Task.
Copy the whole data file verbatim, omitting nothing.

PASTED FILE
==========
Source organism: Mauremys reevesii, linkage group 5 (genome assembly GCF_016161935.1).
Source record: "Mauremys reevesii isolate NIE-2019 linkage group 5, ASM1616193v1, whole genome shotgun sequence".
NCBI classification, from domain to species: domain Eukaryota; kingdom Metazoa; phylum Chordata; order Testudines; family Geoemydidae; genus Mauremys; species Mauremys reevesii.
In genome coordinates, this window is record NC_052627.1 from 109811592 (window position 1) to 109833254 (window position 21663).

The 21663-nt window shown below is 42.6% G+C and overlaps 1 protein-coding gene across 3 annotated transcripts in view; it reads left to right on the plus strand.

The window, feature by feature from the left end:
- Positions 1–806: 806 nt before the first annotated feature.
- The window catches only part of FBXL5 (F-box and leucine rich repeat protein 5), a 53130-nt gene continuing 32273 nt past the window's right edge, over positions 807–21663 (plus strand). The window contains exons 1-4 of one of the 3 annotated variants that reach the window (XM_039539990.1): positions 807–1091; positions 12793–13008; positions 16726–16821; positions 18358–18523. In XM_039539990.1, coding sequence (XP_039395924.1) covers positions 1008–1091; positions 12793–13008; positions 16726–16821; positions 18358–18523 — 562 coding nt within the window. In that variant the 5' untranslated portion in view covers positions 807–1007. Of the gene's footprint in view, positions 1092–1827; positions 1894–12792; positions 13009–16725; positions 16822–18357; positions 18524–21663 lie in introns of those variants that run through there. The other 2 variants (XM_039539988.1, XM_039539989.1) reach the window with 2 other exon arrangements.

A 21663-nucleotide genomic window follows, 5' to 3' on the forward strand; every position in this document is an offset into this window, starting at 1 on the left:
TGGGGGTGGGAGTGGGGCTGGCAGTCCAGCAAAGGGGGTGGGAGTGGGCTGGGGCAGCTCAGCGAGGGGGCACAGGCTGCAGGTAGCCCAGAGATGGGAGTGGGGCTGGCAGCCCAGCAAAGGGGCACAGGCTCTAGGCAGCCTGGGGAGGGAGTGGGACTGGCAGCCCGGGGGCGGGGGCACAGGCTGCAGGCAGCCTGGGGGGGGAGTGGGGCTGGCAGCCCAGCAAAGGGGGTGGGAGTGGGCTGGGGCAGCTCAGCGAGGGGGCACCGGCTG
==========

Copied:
Source organism: Mauremys reevesii, linkage group 5 (genome assembly GCF_016161935.1).
Source record: "Mauremys reevesii isolate NIE-2019 linkage group 5, ASM1616193v1, whole genome shotgun sequence".
NCBI classification, from domain to species: domain Eukaryota; kingdom Metazoa; phylum Chordata; order Testudines; family Geoemydidae; genus Mauremys; species Mauremys reevesii.
In genome coordinates, this window is record NC_052627.1 from 109811592 (window position 1) to 109833254 (window position 21663).

The 21663-nt window shown below is 42.6% G+C and overlaps 1 protein-coding gene across 3 annotated transcripts in view; it reads left to right on the plus strand.

The window, feature by feature from the left end:
- Positions 1–806: 806 nt before the first annotated feature.
- The window catches only part of FBXL5 (F-box and leucine rich repeat protein 5), a 53130-nt gene continuing 32273 nt past the window's right edge, over positions 807–21663 (plus strand). The window contains exons 1-4 of one of the 3 annotated variants that reach the window (XM_039539990.1): positions 807–1091; positions 12793–13008; positions 16726–16821; positions 18358–18523. In XM_039539990.1, coding sequence (XP_039395924.1) covers positions 1008–1091; positions 12793–13008; positions 16726–16821; positions 18358–18523 — 562 coding nt within the window. In that variant the 5' untranslated portion in view covers positions 807–1007. Of the gene's footprint in view, positions 1092–1827; positions 1894–12792; positions 13009–16725; positions 16822–18357; positions 18524–21663 lie in introns of those variants that run through there. The other 2 variants (XM_039539988.1, XM_039539989.1) reach the window with 2 other exon arrangements.

A 21663-nucleotide genomic window follows, 5' to 3' on the forward strand; every position in this document is an offset into this window, starting at 1 on the left:
TGGGGGTGGGAGTGGGGCTGGCAGTCCAGCAAAGGGGGTGGGAGTGGGCTGGGGCAGCTCAGCGAGGGGGCACAGGCTGCAGGTAGCCCAGAGATGGGAGTGGGGCTGGCAGCCCAGCAAAGGGGCACAGGCTCTAGGCAGCCTGGGGAGGGAGTGGGACTGGCAGCCCGGGGGCGGGGGCACAGGCTGCAGGCAGCCTGGGGGGGGAGTGGGGCTGGCAGCCCAGCAAAGGGGGTGGGAGTGGGCTGGGGCAGCTCAGCGAGGGGGCACCGGCTG